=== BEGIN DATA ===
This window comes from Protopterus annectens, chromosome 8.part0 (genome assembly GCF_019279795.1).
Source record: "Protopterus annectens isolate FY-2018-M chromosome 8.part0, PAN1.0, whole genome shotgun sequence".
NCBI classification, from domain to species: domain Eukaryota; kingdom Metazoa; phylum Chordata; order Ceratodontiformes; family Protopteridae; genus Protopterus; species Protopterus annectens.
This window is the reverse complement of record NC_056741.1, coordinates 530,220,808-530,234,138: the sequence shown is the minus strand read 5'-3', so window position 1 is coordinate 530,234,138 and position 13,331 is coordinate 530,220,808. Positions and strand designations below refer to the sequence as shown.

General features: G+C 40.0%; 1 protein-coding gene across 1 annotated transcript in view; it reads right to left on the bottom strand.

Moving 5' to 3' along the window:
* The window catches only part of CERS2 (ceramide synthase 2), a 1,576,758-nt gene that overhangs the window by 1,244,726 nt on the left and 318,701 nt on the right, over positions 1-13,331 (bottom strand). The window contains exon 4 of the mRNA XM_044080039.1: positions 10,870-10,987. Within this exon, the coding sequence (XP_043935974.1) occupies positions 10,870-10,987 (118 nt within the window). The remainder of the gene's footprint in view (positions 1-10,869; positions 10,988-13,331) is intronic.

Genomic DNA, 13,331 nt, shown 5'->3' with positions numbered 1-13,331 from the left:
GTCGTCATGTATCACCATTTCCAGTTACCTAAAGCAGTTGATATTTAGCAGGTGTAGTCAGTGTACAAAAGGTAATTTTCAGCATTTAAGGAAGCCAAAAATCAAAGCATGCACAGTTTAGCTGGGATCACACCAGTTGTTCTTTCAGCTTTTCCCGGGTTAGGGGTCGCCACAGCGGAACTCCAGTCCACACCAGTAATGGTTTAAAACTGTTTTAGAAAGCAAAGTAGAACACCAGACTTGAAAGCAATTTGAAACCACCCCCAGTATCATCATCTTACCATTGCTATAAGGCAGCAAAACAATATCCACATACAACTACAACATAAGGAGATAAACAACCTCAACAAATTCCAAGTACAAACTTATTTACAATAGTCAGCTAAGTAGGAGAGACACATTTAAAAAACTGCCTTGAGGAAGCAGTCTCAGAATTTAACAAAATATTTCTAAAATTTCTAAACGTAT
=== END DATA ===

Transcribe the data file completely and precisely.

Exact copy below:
This window comes from Protopterus annectens, chromosome 8.part0 (genome assembly GCF_019279795.1).
Source record: "Protopterus annectens isolate FY-2018-M chromosome 8.part0, PAN1.0, whole genome shotgun sequence".
NCBI classification, from domain to species: domain Eukaryota; kingdom Metazoa; phylum Chordata; order Ceratodontiformes; family Protopteridae; genus Protopterus; species Protopterus annectens.
This window is the reverse complement of record NC_056741.1, coordinates 530,220,808-530,234,138: the sequence shown is the minus strand read 5'-3', so window position 1 is coordinate 530,234,138 and position 13,331 is coordinate 530,220,808. Positions and strand designations below refer to the sequence as shown.

General features: G+C 40.0%; 1 protein-coding gene across 1 annotated transcript in view; it reads right to left on the bottom strand.

Moving 5' to 3' along the window:
* The window catches only part of CERS2 (ceramide synthase 2), a 1,576,758-nt gene that overhangs the window by 1,244,726 nt on the left and 318,701 nt on the right, over positions 1-13,331 (bottom strand). The window contains exon 4 of the mRNA XM_044080039.1: positions 10,870-10,987. Within this exon, the coding sequence (XP_043935974.1) occupies positions 10,870-10,987 (118 nt within the window). The remainder of the gene's footprint in view (positions 1-10,869; positions 10,988-13,331) is intronic.

Genomic DNA, 13,331 nt, shown 5'->3' with positions numbered 1-13,331 from the left:
GTCGTCATGTATCACCATTTCCAGTTACCTAAAGCAGTTGATATTTAGCAGGTGTAGTCAGTGTACAAAAGGTAATTTTCAGCATTTAAGGAAGCCAAAAATCAAAGCATGCACAGTTTAGCTGGGATCACACCAGTTGTTCTTTCAGCTTTTCCCGGGTTAGGGGTCGCCACAGCGGAACTCCAGTCCACACCAGTAATGGTTTAAAACTGTTTTAGAAAGCAAAGTAGAACACCAGACTTGAAAGCAATTTGAAACCACCCCCAGTATCATCATCTTACCATTGCTATAAGGCAGCAAAACAATATCCACATACAACTACAACATAAGGAGATAAACAACCTCAACAAATTCCAAGTACAAACTTATTTACAATAGTCAGCTAAGTAGGAGAGACACATTTAAAAAACTGCCTTGAGGAAGCAGTCTCAGAATTTAACAAAATATTTCTAAAATTTCTAAACGTAT